Washington, DC – A U.S. Capitol Police (USCP) inspector general (IG) report said that Capitol Police failed to act on intelligence reports that warned protesters might be armed and planned to “target” Congress on Jan. 6.
The IG report dated March 1 has not been released publicly but was obtained by CBS News.
USCP Inspector General Michael Bolton cited multiple “deficiencies” in the report, as well as the USCP’s failure to disseminate intelligence the department received ahead of the Capitol riot.
The report pointed out that Capitol Police received intelligence on Dec. 30, 2020 that warned protesters coming to the nation’s capital for the Jan. 6 rally in support of then-President Donald Trump “may be inclined to become violent,” CBS News reported.
Bolton also noted USCP’s failure to pass along “relevant information obtained from outside sources,” that include a memo from the Federal Bureau of Investigation’s (FBI) Norwalk office that was sent the night before the Capitol riot.
The FBI memo warned of the “potential for violence… in connection with a planned ‘Stop the Steal’ protest on 6 January 2021,” CBS News reported.
According to the IG report, a USCP intelligence officer pulled the memo from the FBI’s system and distributed it to supervisors via email.
But the USCP officials who needed to see that memo didn’t see it before the assault on the U.S. Capitol building, CBS News reported.
Bolton also said the Capitol Police shared “conflicting intelligence information” with members of the department ahead of the Capitol riot.
The IG report cited a daily intelligence assessment USCP circulated that listed a “Million MAGA March/US Capitol” on Jan. 6 and rated the possibility that “acts of civil disobedience/arrests” might occur as “improbable,” CBS News reported.
USCP also disseminated an internal assessment on Jan. 3 that warned protesters’ “sense of desperation and disappointment may lead to more of an incentive to become violent.”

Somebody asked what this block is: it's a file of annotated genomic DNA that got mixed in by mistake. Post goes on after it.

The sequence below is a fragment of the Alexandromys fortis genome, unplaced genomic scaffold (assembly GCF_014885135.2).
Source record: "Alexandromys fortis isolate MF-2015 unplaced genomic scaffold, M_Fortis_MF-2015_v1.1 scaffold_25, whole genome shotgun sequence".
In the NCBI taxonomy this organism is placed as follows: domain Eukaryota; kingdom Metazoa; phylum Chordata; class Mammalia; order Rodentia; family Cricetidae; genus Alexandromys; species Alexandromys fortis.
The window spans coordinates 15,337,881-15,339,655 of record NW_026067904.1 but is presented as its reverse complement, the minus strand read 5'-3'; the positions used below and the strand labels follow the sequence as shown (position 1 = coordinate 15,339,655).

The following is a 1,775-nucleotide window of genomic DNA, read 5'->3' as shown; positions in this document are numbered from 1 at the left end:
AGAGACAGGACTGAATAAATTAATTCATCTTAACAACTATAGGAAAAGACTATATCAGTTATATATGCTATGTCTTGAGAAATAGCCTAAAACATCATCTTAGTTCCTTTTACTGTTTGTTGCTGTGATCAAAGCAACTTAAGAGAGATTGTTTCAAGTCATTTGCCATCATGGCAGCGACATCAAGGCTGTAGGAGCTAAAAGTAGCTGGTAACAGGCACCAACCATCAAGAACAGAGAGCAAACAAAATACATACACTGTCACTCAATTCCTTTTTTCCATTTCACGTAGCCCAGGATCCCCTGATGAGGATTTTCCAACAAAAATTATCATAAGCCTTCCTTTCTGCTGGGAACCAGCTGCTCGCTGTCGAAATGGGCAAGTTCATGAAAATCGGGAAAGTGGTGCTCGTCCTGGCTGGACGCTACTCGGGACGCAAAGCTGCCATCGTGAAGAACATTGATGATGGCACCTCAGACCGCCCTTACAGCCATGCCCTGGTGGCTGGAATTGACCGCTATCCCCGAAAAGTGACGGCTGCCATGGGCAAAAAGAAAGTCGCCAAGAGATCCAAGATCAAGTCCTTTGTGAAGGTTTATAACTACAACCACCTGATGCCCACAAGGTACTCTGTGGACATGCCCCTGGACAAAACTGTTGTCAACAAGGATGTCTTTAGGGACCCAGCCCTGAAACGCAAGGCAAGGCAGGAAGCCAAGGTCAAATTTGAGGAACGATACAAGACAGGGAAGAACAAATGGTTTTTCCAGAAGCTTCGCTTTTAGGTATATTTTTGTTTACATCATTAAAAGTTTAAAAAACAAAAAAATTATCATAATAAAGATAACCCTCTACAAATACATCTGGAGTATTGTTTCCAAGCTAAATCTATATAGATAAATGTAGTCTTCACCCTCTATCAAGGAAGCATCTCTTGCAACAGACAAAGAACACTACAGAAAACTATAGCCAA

The assessment also warned “Congress itself is the target on the 6th,” CBS News reported.
USCP Acting Chief Yogananda Pittman testified before Congress in February that her department hadn’t received a “credible” threat for a large-scale attack on Congress.
“Although we knew the likelihood for violence by extremists, no credible threat indicated that tens of thousands would attack the U.S. Capitol, nor did the intelligence received from the FBI or any other law enforcement partner indicate such a threat,” Chief Pittman told lawmakers.
Bolton’s report also revealed there hadn’t been a plan for what USCP would do if the Capitol were breached, CBS News reported.
Chief Pittman and USCP Assistant Chief Chad Thomas told the inspector general they had planned to use the department’s Emergency Response Team (ERT) to “extract non-compliant violators and disarm protestors if necessary.”
But the IG report said other Capitol Police officials told Bolton they “were not familiar with any plans to… arrest or disarm protestors.”
Chief Pittman claimed USCP took steps to bolster security on Jan. 6, monitored the crowd, and posted agents with rifles outside certain lawmakers’ homes, according to CBS News.
“While the Department was prepared to neutralize and remove individuals or groups engaging in civil disobedience or violence among the demonstrators, it was quickly overwhelmed by the thousands of insurrectionists (many armed) who immediately and without provocation began attacking officers, bypassing physical barriers, and refusing to comply with lawful orders,” the acting police chief told the inspector general.
The document obtained by CBS News included a timeline provided to Bolton by USCP.
The report also made eight recommendations for USCP to implement, starting with the suggestion that Capitol Police better train its personnel on how to understand intelligence assessments.
Bolton recommended all USCP officers and employees get security clearances so that, in the future, they can receive classified intelligence briefings, CBS News reported.
The IG first made that recommendation regarding security clearances for USCP two year ago.
USCP is not required to publicly disclose its IG reports, CBS News reported.
But lawmakers criticized Capitol Police’s lack of transparency and have demanded its public release.
USCP sent a statement to CBS News that claimed the department has already “made major changes to improve the flow of information to Congress and the public following the attack on our democracy.”